The Other Mr Shakespeare

Many wives these days are electing to stick with their ‘maiden’ names – i.e. those they were born with – rather than automatically adopting their husbands’. That, it seems to me, is an admirable way of escaping from the old-fashioned patriarchalism implied by the other way; if you feel you have to get formally married, that is. Another way to achieve that, however, would be if the husband took his wife’s name in place of his own. Is one allowed to do that in Britain, without having to go through any expensive legal hoops? I’d have quite welcomed it: as Bernard O’Hara (when I was married), or Bernard Ohrlander (now). Both those names must be preferable to ‘Porter’. ‘Oh Mr Porter, what shall I do? I want to go to Birmingham and they’re taking me on to Crewe!’ I was plagued with that chant in my junior school playground. Until they felt my fist in their silly faces. (Sorry, I was never a ‘turn the other cheek’ sort of a boy.)

The thought came to me when, in connection with my inquiries into ‘YouGov’ – see my previous post – I found that the chap who runs it had done just that: replaced his own birth name with his wife’s. Gosh, how women’s lib! would be one’s normal reaction; and it may well be that it was his feminist principles that mainly motivated him in this. But then you need to know who he is, what he does, and what his original name was.

He’s the chap who runs YouGov for the Conservative Party. His original name was Stephan Kukowski; his current one – his wife’s – is – wait for it! – Shakespeare. You’re not telling me that the enormously English resonances of that name didn’t have an influence on his decision to adopt it, while working and scheming for the ‘patriotic’ party. Like the name ‘YouGov’, it’s misleading, and possibly deliberately so. It must also say something about his attitude towards his proud family origins – Polish? German? – that he has turned his back on them in this way. Of course he isn’t keeping this hidden; but who’s going to bother to look him up? By the time anyone (like me) has Googled him, the impression will have stuck.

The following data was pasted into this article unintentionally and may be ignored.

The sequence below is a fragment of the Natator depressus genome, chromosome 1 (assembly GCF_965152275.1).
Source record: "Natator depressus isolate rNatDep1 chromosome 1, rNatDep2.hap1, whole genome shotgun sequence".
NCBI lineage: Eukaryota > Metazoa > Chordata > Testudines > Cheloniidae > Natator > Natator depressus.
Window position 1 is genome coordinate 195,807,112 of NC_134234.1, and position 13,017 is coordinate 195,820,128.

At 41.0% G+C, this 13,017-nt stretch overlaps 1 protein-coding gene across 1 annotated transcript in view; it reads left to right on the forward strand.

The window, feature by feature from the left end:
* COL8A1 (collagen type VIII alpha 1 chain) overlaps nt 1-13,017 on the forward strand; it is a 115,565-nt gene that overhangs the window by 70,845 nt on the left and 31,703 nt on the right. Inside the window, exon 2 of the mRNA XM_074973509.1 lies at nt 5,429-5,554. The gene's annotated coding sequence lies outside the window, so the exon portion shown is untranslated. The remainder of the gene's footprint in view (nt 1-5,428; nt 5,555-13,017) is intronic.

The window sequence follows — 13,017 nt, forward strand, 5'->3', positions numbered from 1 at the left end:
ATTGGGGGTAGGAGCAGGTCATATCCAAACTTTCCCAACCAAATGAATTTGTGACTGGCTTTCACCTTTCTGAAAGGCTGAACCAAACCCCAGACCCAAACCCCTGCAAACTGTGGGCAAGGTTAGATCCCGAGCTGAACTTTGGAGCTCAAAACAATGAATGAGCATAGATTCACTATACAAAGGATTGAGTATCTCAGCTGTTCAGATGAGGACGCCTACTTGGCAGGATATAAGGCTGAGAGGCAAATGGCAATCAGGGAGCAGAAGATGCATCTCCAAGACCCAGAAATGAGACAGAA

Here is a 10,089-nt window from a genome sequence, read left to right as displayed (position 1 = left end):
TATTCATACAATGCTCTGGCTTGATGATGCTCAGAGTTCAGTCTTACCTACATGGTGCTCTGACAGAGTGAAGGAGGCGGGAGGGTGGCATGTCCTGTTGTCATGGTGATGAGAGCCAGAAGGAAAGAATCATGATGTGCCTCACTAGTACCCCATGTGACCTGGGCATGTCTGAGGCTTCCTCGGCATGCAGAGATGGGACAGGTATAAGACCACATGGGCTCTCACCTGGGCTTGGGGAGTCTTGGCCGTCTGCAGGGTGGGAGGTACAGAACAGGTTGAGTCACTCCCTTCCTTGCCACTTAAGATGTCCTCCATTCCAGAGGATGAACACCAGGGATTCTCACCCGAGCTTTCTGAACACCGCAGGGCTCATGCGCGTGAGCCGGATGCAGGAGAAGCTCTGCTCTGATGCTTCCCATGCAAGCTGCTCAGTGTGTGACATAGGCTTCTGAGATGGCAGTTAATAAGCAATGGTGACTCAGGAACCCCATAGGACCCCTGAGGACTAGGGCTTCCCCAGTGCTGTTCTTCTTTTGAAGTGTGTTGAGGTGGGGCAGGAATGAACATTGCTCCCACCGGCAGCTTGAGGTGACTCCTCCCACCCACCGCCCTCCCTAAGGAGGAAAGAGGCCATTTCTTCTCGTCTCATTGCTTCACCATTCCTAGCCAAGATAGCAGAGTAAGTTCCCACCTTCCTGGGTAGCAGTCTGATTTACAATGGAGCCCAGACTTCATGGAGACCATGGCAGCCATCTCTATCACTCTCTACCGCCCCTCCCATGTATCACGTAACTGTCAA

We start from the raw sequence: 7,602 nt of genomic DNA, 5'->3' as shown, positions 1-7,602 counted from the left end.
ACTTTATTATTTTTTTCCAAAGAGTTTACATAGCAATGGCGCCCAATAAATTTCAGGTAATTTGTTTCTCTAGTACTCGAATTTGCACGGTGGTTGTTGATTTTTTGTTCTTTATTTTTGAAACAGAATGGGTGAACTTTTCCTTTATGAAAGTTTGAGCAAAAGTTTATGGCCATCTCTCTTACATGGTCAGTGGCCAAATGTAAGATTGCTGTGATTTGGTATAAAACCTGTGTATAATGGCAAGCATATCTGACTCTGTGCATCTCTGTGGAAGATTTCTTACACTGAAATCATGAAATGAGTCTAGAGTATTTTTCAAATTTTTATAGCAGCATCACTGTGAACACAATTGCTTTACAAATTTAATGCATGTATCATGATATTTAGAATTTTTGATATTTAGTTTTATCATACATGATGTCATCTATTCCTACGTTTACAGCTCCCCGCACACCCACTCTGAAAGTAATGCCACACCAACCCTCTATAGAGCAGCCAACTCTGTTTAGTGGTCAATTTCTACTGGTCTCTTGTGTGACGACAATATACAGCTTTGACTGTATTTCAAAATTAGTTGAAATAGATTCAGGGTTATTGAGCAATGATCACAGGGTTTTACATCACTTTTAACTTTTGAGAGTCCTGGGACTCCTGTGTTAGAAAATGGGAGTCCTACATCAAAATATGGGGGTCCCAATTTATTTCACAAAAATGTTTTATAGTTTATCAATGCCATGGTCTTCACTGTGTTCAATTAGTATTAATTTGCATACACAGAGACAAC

He isn’t the only continental European-cum-British patriot to have done this sort of thing. One of the most prominent British imperial propagandists of the turn of the 20th century was one J. Ellis Barker (look him up). On further enquiry his real name turns out to have been Otto Julius Eltzbacher, from Cologne; just 28 miles from Moenchengladbach, as it happens, where Kukowski was born. This is a common phenomenon generally: that the keenest and most fanatical ‘British patriots’ have been foreign born and/or bred. (I cite examples in my The Absent-Minded Imperialists.)

I’m not complaining at a foreign-born person’s being open-minded enough to espouse another country’s patriotism. I’m quite keen on Sweden, as it happens. It’s the subterfuge I object to. I’m not going to change my name to Berndt Cyrilsson (my father was a ‘Cyril’) to try to persuade the Swedes I’m one of them. And I’m certainly not going to give the impression that my blogsite is somehow ‘official’; which of course is what ‘YouGov’ does.

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One Response to The Other Mr Shakespeare

  1. Oh! Mr Porter, what shall I do?
    I want to go to Birmingham
    And they’re taking me on to Crewe,
    Take me back to London, as quickly as you can,
    Oh! Mr Porter, what a silly girl I am.
    I had to Google that as well: an amusing metaphor that I haven’t heard of since last century.

    Like

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